There has been a lot of press regarding Carbon Monoxide Detectors (CO) and Smoke Detectors in the news over the past year. In most cases, this is justified and certainly the attention and awareness is important. As a contractor though, how does this affect you and the HVAC market place? It’s important to understand the difference between private residential monitoring for personal safety and commercial or industrial monitoring for ventilation.
In residential dwellings, improvements to home insulation and the push to make older homes more energy efficient have resulted in many homes becoming more airtight. The reduced fresh air exchange has made the dangers of CO more prevalent. In recent years, there have been provincial requirements to install CO detection in dwellings that have wood burning appliances, such as a fireplace. Today, increased public awareness of the dangers of CO has resulted in a legal push in many municipalities towards the required installation of detectors in all homes, regardless of the appliances they may have.
In a home there may be low amounts of CO generated by the furnace, water heater, stove, etc. on a constant basis. The levels should not rise to dangerous levels under normal operating conditions. As such, the purpose of a detector is to alert of a dangerous situation, which requires evacuation and further human intervention to alleviate the problem source.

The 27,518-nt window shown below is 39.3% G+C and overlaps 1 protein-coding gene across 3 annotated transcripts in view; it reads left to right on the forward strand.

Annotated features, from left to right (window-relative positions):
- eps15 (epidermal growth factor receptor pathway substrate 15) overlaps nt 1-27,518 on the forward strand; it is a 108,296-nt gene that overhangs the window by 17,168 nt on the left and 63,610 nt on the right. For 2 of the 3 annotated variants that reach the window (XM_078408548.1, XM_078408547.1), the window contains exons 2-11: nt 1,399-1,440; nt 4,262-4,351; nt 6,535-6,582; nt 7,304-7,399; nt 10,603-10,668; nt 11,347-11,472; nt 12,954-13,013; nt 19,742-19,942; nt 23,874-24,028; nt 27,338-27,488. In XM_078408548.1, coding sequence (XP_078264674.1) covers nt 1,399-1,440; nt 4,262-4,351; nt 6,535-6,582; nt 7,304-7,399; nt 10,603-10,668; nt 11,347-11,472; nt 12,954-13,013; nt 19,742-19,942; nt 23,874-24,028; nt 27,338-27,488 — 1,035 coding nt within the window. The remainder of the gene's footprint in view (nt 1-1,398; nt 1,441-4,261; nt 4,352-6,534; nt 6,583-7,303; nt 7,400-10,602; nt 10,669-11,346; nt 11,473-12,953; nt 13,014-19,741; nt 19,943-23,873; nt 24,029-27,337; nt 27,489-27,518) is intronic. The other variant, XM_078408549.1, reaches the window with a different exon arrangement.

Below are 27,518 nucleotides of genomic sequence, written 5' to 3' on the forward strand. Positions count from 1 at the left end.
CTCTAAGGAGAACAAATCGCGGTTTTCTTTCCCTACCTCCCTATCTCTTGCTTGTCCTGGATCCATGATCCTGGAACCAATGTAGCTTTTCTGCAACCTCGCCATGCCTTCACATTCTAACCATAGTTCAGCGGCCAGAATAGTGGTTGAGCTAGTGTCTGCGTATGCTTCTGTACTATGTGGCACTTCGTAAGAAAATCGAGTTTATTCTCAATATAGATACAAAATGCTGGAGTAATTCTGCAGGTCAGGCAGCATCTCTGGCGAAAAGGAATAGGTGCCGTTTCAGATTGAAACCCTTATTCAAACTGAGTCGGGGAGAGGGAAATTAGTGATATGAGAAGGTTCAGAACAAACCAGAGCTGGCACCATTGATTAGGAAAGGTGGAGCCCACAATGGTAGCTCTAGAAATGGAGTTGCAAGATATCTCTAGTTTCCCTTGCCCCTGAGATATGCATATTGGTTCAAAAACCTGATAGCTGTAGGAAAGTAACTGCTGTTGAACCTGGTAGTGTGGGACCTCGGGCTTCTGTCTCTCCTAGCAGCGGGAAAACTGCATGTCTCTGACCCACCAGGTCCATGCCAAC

In the ventilation market however, a different rationale and approach applies. Carbon Monoxide in parking structures, loading bays, and service facilities can become a serious issue if not controlled through adequate ventilation. In these places, the concern is not whether CO may reach unsafe levels but rather how to control and ventilate the CO when it does rise above safe levels. In these cases, high levels of CO are generated from vehicles on a regular basis by the nature and use of the facility.
Since the general public and workers use these facilities, a new set of rules applies. The Ontario Ministry of Labour provides guidelines of exposure to hazards when workplace safety is considered. Typically, allowable exposures to CO are adopted from the ACGIH (American Conference of Governmental Industrial Hygienists). These are updated annually by the ACGIH and routinely updated within the regulating bodies of Ontario. In fact, this year the province is updating it’s allowable exposure levels to toxic gases and CO levels may be affected. The new guideline may consider adopting 25 ppm CO on a time-weighted average over the course of a normal 40-hour workweek. Previously this was set at 35 ppm CO.
There are three main driving forces when considering ventilation and CO monitoring:
Safety: In any facility where people are working or the public and tenants may be active, there is a due diligence on part of the owner to assure a safe breathing environment. In Ontario, guidelines to minimum ventilation are offered under both the Ministry of Labour (Engineering Data Sheet 5-07) and the Building Code (section 220.127.116.11). .